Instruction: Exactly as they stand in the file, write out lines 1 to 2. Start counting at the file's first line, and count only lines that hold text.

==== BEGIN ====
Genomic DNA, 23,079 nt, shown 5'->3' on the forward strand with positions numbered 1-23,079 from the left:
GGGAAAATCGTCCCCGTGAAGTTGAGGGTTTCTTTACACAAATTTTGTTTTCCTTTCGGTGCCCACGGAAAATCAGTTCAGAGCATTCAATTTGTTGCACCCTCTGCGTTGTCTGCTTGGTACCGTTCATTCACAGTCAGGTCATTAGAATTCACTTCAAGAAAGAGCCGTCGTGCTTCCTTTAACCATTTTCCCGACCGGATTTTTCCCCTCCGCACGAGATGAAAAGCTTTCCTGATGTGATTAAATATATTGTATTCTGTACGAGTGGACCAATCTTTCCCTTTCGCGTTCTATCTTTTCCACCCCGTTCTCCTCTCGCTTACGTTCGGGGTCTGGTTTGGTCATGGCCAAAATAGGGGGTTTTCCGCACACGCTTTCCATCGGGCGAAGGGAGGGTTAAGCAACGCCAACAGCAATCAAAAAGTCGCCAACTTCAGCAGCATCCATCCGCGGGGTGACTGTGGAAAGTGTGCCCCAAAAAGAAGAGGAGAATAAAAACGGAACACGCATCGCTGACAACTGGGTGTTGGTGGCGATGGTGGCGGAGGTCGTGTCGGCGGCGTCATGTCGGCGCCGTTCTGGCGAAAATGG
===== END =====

Genomic DNA, 23,079 nt, shown 5'->3' on the forward strand with positions numbered 1-23,079 from the left:
GGGAAAATCGTCCCCGTGAAGTTGAGGGTTTCTTTACACAAATTTTGTTTTCCTTTCGGTGCCCACGGAAAATCAGTTCAGAGCATTCAATTTGTTGCACCCTCTGCGTTGTCTGCTTGGTACCGTTCATTCACAGTCAGGTCATTAGAATTCACTTCAAGAAAGAGCCGTCGTGCTTCCTTTAACCATTTTCCCGACCGGATTTTTCCCCTCCGCACGAGATGAAAAGCTTTCCTGATGTGATTAAATATATTGTATTCTGTACGAGTGGACCAATCTTTCCCTTTCGCGTTCTATCTTTTCCACCCCGTTCTCCTCTCGCTTACGTTCGGGGTCTGGTTTGGTCATGGCCAAAATAGGGGGTTTTCCGCACACGCTTTCCATCGGGCGAAGGGAGGGTTAAGCAACGCCAACAGCAATCAAAAAGTCGCCAACTTCAGCAGCATCCATCCGCGGGGTGACTGTGGAAAGTGTGCCCCAAAAAGAAGAGGAGAATAAAAACGGAACACGCATCGCTGACAACTGGGTGTTGGTGGCGATGGTGGCGGAGGTCGTGTCGGCGGCGTCATGTCGGCGCCGTTCTGGCGAAAATGG